Understanding Image Search Filters
Image search can be a complicated process, especially when trying to navigate complicated licensing and use restrictions. This page explains Nuggety's search filters and describe some of the less intuitive options.
What Filtering on Nuggety Does
Filtering on Nuggety serves two purposes:
- When you select a filter Nuggety hides all sites that don't support the option
- When you search a site Nuggety passes the filter along to refine your results
For example, if you select "Illustrations" for Image Type, only sites that let you target your search to illustrations will be listed. Some sites only have illustrations, which means no filter needs to be set when you search them. Other sites contain multiple types of images, so a filter will be set to show only illustrations in your results.
"Supporting Site" Counts
Every filter option shows a number in brackets after it, like Illustrations . That number is the total number of sites that support the filter option in addition to any filters already selected. After a filter is set, the counts are updated for each option, including options to change or remove an existing filter. Some combinations of filters will result in  supporting sites.
What a Filter Means
Filtering on Nuggety is always specific and exclusive. For most filters this is the desired behavior, but it can be counterintuitive. For instance, any image that licensed for commercially use can also be used non-commercially, by definition. If you only want an image for non-commercial use, you may be tempted to use the "Non-commercial" filter. But doing so will exclude all images that can be used commercially, plus any site that doesn't provide targeting by non-commercial usage.
Simplifying Licensing Language
Every image on the web has a specific license that explains how and where an image can be used. Nuggety has analyzed each site's licensing terms and options to create consistent usage filters across multiple sites.
Whether images are offered for free or pay does not affect the terms of its use. "Use" or "usage" is determined by the context in which the image is to be used. Images will sometimes be priced differently if you want to use them in a magazine, on your blog or on a billboard.
- Commercial/Creative — Commercial use images can be used directly in the marketing and promotion of a product that results in monetary gain. However, this doesn't mean they are free from restrictions, as most commercial licenses have language preventing certain uses, such as promoting pornography, drugs, weapons, or criminal/hateful purposes.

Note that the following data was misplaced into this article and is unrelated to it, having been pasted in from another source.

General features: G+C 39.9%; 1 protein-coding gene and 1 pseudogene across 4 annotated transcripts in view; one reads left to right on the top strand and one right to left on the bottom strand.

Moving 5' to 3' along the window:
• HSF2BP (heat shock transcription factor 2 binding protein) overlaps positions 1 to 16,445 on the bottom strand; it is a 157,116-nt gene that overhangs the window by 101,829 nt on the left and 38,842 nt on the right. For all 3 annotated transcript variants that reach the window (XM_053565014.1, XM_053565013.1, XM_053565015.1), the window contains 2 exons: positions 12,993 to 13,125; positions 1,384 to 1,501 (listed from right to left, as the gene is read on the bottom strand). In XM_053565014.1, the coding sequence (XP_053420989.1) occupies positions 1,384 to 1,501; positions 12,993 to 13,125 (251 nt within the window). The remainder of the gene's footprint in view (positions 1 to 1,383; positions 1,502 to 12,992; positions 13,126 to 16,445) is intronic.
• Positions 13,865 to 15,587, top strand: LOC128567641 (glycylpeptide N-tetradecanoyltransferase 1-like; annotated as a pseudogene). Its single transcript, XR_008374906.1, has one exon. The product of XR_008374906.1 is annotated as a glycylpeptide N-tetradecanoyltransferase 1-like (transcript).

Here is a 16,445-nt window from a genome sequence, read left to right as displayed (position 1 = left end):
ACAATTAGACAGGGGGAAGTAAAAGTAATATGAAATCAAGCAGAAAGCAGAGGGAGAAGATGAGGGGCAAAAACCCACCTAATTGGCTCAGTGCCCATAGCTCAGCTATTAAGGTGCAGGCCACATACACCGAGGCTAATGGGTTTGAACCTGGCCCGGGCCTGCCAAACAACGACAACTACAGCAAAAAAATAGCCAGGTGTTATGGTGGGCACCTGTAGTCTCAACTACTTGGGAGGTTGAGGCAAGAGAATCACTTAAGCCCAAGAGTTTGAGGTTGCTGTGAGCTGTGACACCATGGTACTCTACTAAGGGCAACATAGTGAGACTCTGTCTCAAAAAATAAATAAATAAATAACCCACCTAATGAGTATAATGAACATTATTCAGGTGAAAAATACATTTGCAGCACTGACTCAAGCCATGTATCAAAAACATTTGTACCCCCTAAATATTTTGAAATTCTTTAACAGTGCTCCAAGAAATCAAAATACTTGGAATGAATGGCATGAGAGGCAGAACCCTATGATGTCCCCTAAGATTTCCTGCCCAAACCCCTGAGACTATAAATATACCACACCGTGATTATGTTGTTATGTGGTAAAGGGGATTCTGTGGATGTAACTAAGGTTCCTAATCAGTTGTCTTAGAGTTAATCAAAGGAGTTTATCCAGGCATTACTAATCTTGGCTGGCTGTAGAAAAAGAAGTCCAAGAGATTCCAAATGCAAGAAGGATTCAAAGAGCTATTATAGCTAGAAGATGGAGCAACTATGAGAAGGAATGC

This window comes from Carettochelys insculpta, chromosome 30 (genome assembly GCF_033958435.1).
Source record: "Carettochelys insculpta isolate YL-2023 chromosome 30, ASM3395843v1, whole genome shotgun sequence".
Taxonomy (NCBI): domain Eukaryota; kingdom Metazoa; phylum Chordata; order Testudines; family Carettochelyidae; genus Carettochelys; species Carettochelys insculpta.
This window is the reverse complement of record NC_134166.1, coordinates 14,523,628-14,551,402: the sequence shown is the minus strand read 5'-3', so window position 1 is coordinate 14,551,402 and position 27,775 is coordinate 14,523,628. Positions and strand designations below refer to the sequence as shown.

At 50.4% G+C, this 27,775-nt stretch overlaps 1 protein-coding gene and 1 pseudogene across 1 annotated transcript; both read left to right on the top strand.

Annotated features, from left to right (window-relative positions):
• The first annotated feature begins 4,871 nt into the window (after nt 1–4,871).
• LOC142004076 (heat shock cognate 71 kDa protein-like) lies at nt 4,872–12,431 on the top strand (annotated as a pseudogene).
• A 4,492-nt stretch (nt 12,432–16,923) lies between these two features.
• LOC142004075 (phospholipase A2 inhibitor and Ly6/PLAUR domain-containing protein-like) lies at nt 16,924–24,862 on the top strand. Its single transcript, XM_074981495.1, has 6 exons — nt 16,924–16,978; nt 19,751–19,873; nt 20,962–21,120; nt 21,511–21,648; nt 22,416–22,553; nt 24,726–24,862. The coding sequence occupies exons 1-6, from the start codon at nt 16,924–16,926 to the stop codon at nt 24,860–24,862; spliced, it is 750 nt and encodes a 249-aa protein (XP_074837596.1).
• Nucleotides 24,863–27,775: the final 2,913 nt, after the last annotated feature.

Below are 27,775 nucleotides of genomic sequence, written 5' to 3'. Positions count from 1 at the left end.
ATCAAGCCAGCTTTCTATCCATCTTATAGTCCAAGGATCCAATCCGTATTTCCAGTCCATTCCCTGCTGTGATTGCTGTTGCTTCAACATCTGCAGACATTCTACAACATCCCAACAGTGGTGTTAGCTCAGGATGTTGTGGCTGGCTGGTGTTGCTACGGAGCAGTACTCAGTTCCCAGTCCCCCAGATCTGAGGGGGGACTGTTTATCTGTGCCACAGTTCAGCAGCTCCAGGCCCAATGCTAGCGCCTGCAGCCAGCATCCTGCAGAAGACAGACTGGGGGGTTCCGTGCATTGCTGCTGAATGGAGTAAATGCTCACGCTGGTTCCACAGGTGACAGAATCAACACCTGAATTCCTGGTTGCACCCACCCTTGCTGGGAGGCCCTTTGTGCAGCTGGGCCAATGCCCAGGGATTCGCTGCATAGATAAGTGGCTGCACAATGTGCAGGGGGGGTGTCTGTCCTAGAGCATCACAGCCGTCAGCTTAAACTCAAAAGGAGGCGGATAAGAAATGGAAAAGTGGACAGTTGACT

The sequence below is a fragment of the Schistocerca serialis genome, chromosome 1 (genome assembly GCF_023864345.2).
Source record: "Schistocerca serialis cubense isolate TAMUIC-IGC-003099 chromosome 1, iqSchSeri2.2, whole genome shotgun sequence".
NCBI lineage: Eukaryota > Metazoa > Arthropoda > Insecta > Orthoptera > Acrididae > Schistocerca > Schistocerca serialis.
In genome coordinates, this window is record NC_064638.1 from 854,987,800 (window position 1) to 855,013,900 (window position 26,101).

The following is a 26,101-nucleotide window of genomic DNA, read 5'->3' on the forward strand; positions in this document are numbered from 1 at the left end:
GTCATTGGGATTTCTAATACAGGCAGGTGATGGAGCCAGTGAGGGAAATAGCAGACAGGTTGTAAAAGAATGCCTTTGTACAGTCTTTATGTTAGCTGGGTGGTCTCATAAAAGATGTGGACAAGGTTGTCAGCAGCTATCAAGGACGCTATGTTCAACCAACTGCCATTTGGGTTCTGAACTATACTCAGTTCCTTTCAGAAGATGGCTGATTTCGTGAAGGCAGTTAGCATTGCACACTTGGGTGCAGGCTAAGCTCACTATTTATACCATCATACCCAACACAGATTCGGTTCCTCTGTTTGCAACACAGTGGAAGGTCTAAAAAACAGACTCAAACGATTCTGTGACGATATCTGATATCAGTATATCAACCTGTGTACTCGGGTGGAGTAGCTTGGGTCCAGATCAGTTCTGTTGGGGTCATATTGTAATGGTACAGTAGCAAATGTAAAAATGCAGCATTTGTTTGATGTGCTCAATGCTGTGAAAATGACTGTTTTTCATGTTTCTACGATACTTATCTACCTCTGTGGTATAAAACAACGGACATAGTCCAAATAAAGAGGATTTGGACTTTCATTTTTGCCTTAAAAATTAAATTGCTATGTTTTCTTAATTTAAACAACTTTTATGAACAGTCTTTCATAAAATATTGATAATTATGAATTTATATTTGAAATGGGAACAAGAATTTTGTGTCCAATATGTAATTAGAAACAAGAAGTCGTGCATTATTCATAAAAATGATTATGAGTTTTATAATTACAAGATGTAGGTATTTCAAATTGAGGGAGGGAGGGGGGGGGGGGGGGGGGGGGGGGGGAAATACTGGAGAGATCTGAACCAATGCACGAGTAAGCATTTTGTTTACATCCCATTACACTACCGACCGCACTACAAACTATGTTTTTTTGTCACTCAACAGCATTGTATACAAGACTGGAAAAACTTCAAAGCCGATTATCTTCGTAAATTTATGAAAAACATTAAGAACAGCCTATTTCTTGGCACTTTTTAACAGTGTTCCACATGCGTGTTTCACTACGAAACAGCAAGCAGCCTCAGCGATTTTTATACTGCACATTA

- Non-commercial/Editorial — Non-commercial use can be anything from a school project to a personal blog, but it is also known as "Editorial" because images in magazines and newspapers are licensed for non-commercial use. Event photos and photos of famous people are usually only available for non-commercial use.
- Public domain/CC0 — These are images that have no use restrictions at all. That doesn't mean their use is risk-free, as images that feature people or property often need specific releases to be used in a commercial setting.
Aside from use restrictions, there are a few more licensing concerns for both free and pay images.
- Attribution-free — Images that require attribution must display a note about who owns the rights to the image. Most "for pay" commercial use images don't require attribution, while many free images do.
- Can modify — Allow making changes or remixing an image to the point a derivative work is created.
- Model release — Photos of a recognizable person requires a signed release from the subject for commercial use of the image. The lack of this legal safeguard is a common reason businesses avoid using free images in promotional material.
- Property release — Recognizeable property, most noteably famous buildings, are also subject to release requirements.
Most stock images online are either free to download or available under a royalty-free license. You may also find images that are not available for any use, such as personal photos or indexed images from web pages.
- Free — Images are available for free download.
- Any Paid — This aggregates all "for pay" options listed below.
- - Royalty-free — Pay a single licensing fee for unlimited use of an image.
- - Rights managed — A rights managed license has specific pricing based on the type and volume of use. This licensing is reserved for more desireable images.
- - Exclusive — Licensing an image for exclusive use means no one else will be able to license that image. Usually the priciest option, this sometimes comes with full ownership of the image.